• Acute Rejection Rate [ Time Frame: 12 months ]
    The acute rejection rate, measured as rejections per 100 person-years of observation.
  • Annualized Change in Estimated Glomerular Filtration Rate (eGFR) [ Time Frame: 12 months ]
    Change in estimated glomerular filtration rate, estimated using the Schwartz equation for those < 18 y. and the CKD-EPI equation for those 18y and older, standardized to a 12-month period.
  • Timing adherence [ Time Frame: 12 months ]
    Characterize and compare adherence patterns and levels in the intervention and control groups, as quantified in sequential 4-week intervals by "timing adherence" (by electronic monitoring, the proportion of doses taken within 25% of the prescribed inter-dose interval), the rate of "Drug holidays" (periods in which ≥2 consecutive doses were missed, by electronic monitoring), variability in tacrolimus trough levels (for the subset of individuals prescribed tacrolimus), and each of taking and timing adherence as measured using the Medication Adherence Measure (MAM) self-report tool.
  • Clinical outcomes [ Time Frame: 12 months ]
    Compare the intervention and control groups with respect to percent change eGFR, acute rejection rate, and graft failure rate during the 12-month intervention interval.
  • Healthcare system factors [ Time Frame: 12 months ]
    Perform observational analyses to identify independent associations between the measures of adherence described for Outcome 1 and healthcare system factors, including characteristics of the treating team (dedicated pharmacist, patient:nurse ratio, etc.), insurance status, Canadian vs. American system, and accessibility to care, adjusting for potential confounders.
Not Provided
Not Provided
 
Intervention to Improve Adherence in Teen Kidney Transplant
TAKE-IT: Teen Adherence in Kidney Transplant Effectiveness of Intervention Trial
The broad aim of the proposed study is to improve medication adherence in adolescent kidney transplant recipients. The investigators hypothesize that a multi-component intervention will improve medication adherence in the adolescent kidney transplant population. The specific aims are to determine, in a randomized clinical trial, the efficacy of a structured, multi-component intervention in improving adherence to anti-rejection medications and graft outcomes, and to identify characteristics of healthcare systems that are independently associated with adherence.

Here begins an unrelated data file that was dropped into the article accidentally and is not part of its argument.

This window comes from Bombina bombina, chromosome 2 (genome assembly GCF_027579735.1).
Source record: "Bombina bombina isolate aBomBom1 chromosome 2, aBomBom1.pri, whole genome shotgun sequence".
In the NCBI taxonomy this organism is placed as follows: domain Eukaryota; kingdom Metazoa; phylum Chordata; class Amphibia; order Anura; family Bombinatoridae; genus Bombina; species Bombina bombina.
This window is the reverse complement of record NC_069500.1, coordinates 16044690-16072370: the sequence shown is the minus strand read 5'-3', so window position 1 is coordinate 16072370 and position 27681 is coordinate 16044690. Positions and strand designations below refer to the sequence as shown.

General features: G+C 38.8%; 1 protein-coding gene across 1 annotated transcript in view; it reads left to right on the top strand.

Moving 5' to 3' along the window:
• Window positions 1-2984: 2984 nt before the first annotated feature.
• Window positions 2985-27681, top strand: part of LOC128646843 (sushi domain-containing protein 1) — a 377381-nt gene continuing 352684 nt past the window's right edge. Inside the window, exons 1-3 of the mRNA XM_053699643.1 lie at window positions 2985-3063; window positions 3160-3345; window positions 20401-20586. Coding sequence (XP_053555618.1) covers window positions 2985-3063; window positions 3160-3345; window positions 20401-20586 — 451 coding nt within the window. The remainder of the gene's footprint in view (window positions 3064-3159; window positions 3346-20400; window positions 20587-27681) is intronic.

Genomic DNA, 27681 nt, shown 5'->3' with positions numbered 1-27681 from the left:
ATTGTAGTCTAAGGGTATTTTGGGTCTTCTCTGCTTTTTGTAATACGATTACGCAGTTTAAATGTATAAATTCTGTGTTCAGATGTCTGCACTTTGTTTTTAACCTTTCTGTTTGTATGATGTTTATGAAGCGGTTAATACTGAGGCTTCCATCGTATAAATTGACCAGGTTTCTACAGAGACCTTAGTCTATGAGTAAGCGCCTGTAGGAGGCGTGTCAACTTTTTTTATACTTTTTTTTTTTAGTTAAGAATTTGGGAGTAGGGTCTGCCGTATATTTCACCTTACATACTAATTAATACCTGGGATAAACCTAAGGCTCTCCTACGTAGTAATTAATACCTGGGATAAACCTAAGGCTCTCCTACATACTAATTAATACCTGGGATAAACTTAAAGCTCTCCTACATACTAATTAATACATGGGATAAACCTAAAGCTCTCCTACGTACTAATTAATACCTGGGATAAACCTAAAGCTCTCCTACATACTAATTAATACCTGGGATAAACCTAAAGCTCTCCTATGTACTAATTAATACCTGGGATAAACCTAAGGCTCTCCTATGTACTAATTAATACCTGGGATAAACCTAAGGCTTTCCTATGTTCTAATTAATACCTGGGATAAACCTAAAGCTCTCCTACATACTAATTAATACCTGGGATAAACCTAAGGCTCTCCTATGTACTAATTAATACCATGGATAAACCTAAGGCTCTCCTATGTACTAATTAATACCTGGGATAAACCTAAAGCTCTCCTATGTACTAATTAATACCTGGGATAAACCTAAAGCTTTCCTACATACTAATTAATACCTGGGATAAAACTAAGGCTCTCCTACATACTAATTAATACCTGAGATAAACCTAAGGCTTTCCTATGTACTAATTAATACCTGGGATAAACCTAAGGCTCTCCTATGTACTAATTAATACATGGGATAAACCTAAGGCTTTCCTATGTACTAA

Young kidney transplant recipients at 8 pediatric transplant centers in the United States and Canada will be invited to participate. Participants will be randomly assigned to either the control or intervention group. Adherence will be measured in all participants using an electronic medication monitoring multi-dose pillbox. Enrolment will be followed by a 3-month run-in period, during which group allocation will be concealed and no intervention administered. At the 3-month visit, participants assigned to the intervention group will form an Adherence Support Team including the participant, one or both parents, and a study facilitator who is not a member of the treating team. At the same visit the facilitator will provide standardized adherence education, and will initiate a novel 20-30 min. behavioural intervention, which combines problem-solving skills with implementation intentions (concrete action plans in which an individual specifies, in an if-then contingency format, when, where and how he or she will perform a behaviour, with the goal of developing habits). This intervention will focus on addressing adherence barriers identified using the validated Medication Barriers Survey 3 and selected by the participant as important to him or her. Subsequent study visits, at 3-month intervals, will include a briefer versions of the educational component, and review and updating of implementation intentions. In addition, the electronic pillbox will be configured to provide alarm, phone, or text message dose reminders to participants in the intervention group throughout the intervention interval. Control participants will also meet with the facilitator at 3-month intervals, but will simply discuss general health and life issues; they will not receive dose reminders. In between visits, the facilitator will maintain monthly contact with all participants via short phone or text-message check-ins to troubleshoot issues with the electronic pillbox. The primary outcome will be 'taking adherence' - the proportion of prescribed doses that were consumed. Appropriate timing of doses will also be evaluated, as will variability in medication levels (reflecting consistency of medication consumption), and graft outcomes. Level of adherence, patterns of change in adherence, and graft outcomes will be compared between intervention and control groups. Secondary observational analyses of collected study data will identify healthcare systems factors independently associated with adherence.